Words to the wise: never assume that your tolerance levels are the same as those of another and never trust your older sister with any information involving rodents and other family members. 

10x8 inches, oil on linen canvas, 2017
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These cows are enjoying lunch on the prairie in the middle of Ebey’s Landing National Historical Reserve. The Reserve is a rural historic district, that preserves and protects an unbroken historical record of Puget Sound exploration and settlement from the 19th century to the present. Historic farms, still under cultivation in the prairies of Whidbey Island, reveal land use patterns unchanged since settlers claimed the land in the 1850s under the Donation Land Claim Act. The nearby seaport community of Coupeville, one of the oldest towns in Washington, is included in the reserve.

Wednesday, May 3, 2017

Just put it back in the nest

The tiny bird landed on the rim of the flower pot hanging under an eave outside of our kitchen window. In her beak, she clutched a small bundle of twigs and grass. Watching her from the window, I called to Paul "She's at it again." He joined me at the window and we observed the industrious little bird as she constructed her nest in the shade of the geraniums growing in the pot. "As soon as she leaves, we'll have to move the nest," he murmured. "If we leave it, I won't be able to water the plant without harming the chicks." "Alright," I sighed. I went outside, climbed up on a picnic bench and removed the beginnings of the nest. All the while the little bird perched nearby and glared at me, hurling insults. "It's for your own good," I said. "Your chicks will be safer this way."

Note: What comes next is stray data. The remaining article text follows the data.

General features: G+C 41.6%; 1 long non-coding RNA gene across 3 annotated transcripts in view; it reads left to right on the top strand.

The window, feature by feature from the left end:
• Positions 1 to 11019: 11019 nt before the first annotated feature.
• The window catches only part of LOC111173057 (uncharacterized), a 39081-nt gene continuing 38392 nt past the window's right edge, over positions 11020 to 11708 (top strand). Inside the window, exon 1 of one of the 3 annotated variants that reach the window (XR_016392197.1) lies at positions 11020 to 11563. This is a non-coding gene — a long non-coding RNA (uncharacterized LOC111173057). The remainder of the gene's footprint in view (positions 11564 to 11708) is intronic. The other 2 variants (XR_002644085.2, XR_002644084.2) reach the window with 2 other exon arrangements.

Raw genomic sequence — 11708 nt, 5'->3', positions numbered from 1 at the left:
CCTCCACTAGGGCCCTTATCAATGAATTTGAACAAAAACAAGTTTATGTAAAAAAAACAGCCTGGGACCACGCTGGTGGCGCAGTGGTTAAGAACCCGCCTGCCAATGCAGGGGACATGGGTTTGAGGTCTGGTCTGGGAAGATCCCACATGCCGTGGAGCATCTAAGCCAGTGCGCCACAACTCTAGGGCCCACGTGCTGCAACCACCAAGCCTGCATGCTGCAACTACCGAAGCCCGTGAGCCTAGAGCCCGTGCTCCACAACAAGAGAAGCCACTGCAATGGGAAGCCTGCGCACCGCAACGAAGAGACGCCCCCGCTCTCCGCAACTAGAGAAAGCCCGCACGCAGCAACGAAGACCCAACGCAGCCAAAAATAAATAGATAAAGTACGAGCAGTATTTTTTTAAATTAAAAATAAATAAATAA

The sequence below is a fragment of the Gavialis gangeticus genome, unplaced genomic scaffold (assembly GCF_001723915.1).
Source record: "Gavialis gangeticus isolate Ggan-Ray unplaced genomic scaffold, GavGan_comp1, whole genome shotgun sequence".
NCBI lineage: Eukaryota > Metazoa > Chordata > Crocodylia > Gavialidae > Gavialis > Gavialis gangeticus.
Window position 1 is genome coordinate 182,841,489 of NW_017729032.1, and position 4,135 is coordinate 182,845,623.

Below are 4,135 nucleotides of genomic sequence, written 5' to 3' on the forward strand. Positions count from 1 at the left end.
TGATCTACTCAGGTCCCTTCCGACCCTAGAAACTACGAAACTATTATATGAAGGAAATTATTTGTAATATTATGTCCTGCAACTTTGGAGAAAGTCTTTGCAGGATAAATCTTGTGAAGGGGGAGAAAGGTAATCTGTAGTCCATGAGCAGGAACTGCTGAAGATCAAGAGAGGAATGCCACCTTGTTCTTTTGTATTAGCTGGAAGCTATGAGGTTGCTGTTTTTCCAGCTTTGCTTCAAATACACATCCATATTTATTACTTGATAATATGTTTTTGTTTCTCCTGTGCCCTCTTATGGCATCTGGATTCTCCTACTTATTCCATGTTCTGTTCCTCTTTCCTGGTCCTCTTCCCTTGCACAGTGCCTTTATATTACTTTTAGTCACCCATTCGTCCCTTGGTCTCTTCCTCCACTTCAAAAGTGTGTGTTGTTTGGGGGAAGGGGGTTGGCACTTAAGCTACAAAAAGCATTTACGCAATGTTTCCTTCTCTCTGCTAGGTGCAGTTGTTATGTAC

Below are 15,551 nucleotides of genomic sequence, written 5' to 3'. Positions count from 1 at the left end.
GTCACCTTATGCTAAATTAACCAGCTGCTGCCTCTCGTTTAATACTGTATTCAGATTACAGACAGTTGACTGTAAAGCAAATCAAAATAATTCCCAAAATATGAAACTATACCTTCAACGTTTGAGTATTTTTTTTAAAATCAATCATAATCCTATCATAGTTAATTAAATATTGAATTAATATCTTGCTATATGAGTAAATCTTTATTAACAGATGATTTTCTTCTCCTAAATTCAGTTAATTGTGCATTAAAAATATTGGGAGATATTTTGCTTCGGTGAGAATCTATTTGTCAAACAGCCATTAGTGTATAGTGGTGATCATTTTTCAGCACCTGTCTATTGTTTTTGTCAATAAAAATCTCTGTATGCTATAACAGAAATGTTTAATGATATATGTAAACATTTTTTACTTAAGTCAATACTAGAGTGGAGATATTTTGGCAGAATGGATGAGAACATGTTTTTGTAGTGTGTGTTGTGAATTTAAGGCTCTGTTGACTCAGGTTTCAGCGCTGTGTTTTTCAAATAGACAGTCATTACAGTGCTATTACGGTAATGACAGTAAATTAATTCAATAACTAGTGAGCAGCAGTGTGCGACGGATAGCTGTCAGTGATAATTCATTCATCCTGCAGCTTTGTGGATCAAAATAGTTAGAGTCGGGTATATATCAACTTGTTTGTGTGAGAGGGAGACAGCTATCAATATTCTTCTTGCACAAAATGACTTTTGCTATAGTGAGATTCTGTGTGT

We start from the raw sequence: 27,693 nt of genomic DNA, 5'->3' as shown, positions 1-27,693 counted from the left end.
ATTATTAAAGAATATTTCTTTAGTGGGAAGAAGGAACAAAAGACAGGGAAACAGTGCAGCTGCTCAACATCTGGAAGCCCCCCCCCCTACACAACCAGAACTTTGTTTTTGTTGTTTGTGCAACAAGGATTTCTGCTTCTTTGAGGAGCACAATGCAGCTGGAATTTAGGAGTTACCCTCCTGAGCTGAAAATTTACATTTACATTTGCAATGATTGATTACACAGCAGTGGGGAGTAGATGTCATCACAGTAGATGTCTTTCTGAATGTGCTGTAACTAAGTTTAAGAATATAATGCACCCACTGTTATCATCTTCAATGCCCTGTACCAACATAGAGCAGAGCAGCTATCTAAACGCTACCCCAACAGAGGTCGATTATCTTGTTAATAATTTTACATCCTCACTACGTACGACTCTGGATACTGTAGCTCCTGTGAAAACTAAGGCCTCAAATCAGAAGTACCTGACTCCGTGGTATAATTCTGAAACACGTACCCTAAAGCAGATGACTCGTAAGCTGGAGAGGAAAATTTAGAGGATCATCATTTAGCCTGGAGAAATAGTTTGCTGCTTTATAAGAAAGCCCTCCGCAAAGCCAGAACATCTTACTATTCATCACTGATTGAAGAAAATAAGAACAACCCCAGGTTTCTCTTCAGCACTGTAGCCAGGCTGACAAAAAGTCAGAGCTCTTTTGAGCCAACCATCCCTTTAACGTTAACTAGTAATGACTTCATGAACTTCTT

This wasn't the first time I stepped in to protect the welfare of baby birds. I got into the chick conservation business at an early age. I think I was 6 or 7 when my younger sister Sheri and I came upon two little, naked chicks peeping in the grass at the base of our large lilac bush. We carefully scooped up the small birds with their eyes still closed and nary a feather insight. We ran inside the house to show our mother who, of course, would know exactly how to care for them.

Baby Bird Trivia - Back in the day it was it was thought that handling a baby bird would cause the mother to reject it because of the human scent. However, Mother birds will not reject their babies because they smell human scent on them, nor will they refuse to set on eggs that have been handled by a person. Many birds have a limited sense of smell and cannot detect human scent, or if they can detect it, do not react to it.

The first step in aiding young birds is determining whether the little ones are nestlings or fledglings. Nestlings are featherless or fuzzy and belong in a nest. Fledglings have feathers and are old enough to leave the nest and be on the ground or in a shrub. Replace nestlings into the nest they have fallen from, but leave fledglings where you find them.